"People who need people are the luckiest people in the world."

Funny Girl

This play was commissioned by Curious Theatre Company and is a National New Play Network Rolling World Premiere.

In the days following his mother’s funeral, Richard’s elderly father Oscar wants to move in. Happily settled with his partner, Richard is less than thrilled at the prospect of living with his difficult father. Accusations fly and defenses are drawn, spiraling father and son into a heated game of finger pointing with unintended consequences. The Luckiest People touchingly explores how we navigate the Sahara of Middle Agethose middle decades sandwiched squarely between obligations to parents, children, and spouses.

Dates & Times

DateTimeAdditional Information

Season Sponsors:
Shamos Family Foundation
The Harold & Mimi Steinberg Charitable Trust

Season Patrons:
Diana & Mike Kinsey
Elizabeth Steele
Carol E. Wolf

Serial Storytelling Sponsor:
Laura Cowperthwaite & LiveWork Denver

Platinum Show Sponsors:
Stephanie & John Flanigan
National New Play Network
Tobi Watson

Gold Show Sponsors:
Les Crispelle & Glenn Tiedt
Elizabeth & Jim Neid
Wiegand – Attorneys and Counselors, LLC

Silver Show Sponsors:
Lyn Albertson
Lynn Herlinger
Rhonda Knop & Tim McManus
Carol & Larry Levin

Want to talk with others about the show? Want to hear from the actors about the process behind the play? Talkbacks with artistic staff and cast members follow each performance, starting the Thursday after opening and continuing until Friday of closing weekend. A Curious favorite!

Articles from the Curious Team

DPL Recommends: Curated Resources related to The Luckiest People

Great Neck, New York: Rosy Retrospection and the Suburbs

Where the Thames Flows Through China: Shanghai’s Ghost Towns

An Overview of Shiva Traditions

The Sandwich Generation

A Letter from our Playwright, Meridith Friedman

About the National New Play Network

In Media

  • Review from Colorado Drama

    While familial dysfunction has been a staple of theatre from the beginning of the art form (think Oedipus Rex)—often with predictable tragic results—in the rolling world premiere of The Luckiest People, now running at Curious Theatre Company, playwright Meridith Friedman goes a different route, taking us on an wholly unpredictable journey of love and loss, epiphanies and endurance.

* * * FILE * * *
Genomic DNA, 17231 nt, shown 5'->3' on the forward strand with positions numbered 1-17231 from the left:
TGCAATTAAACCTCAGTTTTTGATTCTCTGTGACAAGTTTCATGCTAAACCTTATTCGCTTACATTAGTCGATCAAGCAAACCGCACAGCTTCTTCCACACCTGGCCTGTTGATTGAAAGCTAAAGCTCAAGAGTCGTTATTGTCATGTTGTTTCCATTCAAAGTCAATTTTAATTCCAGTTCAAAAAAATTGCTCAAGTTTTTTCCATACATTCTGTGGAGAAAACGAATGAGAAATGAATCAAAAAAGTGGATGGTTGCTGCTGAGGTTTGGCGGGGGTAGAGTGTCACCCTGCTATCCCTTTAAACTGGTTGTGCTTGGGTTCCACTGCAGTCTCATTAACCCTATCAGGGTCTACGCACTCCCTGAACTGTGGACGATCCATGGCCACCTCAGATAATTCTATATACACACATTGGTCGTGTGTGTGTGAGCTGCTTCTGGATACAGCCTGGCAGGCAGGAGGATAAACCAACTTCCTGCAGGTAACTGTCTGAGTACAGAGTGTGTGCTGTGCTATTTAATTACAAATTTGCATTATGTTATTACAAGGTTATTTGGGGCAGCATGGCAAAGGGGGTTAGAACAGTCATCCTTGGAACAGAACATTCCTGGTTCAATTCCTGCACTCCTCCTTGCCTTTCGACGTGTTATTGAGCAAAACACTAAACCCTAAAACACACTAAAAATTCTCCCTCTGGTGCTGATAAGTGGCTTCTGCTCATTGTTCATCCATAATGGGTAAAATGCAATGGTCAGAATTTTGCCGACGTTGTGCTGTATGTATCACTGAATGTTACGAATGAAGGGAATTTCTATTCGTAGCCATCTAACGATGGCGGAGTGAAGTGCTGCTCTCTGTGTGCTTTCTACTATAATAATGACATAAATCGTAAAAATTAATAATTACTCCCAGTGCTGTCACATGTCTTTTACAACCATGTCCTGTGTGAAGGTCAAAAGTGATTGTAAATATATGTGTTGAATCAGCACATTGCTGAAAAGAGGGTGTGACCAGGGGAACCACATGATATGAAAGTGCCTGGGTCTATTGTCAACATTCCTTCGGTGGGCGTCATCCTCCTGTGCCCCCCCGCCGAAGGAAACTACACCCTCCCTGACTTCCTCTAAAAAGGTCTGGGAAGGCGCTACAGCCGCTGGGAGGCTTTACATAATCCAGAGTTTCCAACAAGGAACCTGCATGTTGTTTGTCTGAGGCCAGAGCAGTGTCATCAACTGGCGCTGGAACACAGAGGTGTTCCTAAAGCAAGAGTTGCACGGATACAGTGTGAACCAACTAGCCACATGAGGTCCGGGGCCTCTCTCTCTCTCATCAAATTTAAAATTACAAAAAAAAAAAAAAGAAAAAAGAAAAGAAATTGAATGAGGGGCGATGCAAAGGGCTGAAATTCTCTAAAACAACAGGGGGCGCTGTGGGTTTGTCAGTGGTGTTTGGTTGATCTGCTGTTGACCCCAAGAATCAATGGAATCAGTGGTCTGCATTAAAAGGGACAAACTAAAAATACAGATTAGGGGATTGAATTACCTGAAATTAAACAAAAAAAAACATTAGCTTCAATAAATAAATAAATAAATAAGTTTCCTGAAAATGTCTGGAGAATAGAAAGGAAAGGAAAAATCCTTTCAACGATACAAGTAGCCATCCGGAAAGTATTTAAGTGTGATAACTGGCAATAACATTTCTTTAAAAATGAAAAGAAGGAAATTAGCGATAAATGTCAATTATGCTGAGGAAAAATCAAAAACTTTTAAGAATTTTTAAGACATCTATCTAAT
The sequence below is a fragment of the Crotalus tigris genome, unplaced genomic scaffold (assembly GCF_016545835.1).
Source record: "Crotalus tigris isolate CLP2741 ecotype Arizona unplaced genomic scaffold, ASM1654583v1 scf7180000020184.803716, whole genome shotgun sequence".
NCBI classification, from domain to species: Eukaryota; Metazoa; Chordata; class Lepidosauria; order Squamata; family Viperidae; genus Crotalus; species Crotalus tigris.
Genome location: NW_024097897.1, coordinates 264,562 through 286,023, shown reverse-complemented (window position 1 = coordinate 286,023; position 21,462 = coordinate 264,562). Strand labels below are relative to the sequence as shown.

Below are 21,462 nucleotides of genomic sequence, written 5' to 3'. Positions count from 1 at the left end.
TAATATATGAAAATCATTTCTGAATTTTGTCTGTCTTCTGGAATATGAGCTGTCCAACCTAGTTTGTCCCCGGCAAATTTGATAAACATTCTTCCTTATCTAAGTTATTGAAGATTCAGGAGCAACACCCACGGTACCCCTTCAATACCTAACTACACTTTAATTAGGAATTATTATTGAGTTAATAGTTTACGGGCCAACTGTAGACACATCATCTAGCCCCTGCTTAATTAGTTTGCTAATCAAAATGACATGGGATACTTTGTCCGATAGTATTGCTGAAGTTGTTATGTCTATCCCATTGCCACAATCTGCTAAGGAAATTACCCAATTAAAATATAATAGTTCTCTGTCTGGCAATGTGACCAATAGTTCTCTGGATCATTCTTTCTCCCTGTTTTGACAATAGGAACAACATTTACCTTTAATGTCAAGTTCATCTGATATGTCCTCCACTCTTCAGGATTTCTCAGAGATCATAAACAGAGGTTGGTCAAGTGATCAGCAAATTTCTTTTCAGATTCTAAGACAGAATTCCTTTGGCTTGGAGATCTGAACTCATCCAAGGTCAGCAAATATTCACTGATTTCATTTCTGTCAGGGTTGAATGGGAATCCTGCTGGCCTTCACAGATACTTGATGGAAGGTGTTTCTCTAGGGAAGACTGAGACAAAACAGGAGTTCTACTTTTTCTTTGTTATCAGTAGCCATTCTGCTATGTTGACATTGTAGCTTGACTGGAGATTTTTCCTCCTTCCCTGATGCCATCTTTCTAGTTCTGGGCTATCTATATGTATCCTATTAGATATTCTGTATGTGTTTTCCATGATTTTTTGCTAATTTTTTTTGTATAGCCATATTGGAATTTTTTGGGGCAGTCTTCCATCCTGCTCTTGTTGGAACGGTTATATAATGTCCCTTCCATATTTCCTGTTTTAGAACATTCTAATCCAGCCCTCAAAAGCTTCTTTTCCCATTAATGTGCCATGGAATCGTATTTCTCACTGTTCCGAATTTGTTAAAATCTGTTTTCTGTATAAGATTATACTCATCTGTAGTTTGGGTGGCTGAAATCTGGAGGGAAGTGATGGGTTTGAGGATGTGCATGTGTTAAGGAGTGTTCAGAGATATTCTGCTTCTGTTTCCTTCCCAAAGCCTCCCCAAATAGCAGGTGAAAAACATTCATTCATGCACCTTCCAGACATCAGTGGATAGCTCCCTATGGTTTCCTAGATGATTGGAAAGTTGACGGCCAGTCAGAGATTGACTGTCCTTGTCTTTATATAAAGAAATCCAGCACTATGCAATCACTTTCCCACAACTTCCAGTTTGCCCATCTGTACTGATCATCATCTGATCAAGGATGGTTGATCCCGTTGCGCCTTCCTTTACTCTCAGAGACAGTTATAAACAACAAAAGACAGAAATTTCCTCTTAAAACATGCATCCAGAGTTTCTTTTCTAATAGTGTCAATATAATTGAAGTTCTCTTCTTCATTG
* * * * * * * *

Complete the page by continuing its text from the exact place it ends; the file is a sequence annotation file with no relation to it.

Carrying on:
• Review: The Luckiest People is a Lucky Choice for Curious Theatre

    But although this is an essentially quiet play, it’s never boring. Beneath the surface lie depth charges primed to explode later in your mind. Friedman is dealing with questions about life and death, the ways we find to live with each, and the profound nature of love itself.

  • Review: Emotional walls crumble in Curious Theatre’s “The Luckiest People”

    One of the things that makes a city a place of cultural consequence is the way its institutions — large or modest — introduce us to new artists, fresh voices. Anyone who saw the Local Theater Company’s premiere of Friedman’s “The Firestorm” last fall... -- will recognize in “The Luckiest People” Friedman’s commitment to wrestling with contemporary dilemmas in the most intimate of settings.

This play is the first in a series of three plays by Meridith Friedman commissioned by Curious Theatre Company to explore the middle years of life when competing priorities from children, spouses, and parents create challenges and self-examination. Each play was written independently and can be seen without the other two, but the experience is deepened by seeing all three and growing with the characters.

Unlike a movie trilogy, there are no cliffhangers. Rather, Serial Storytelling allows a broader canvas and allows a playwright to more fully explore their work and an audience to get to know characters. For more information on Serial Storytelling, visit this page.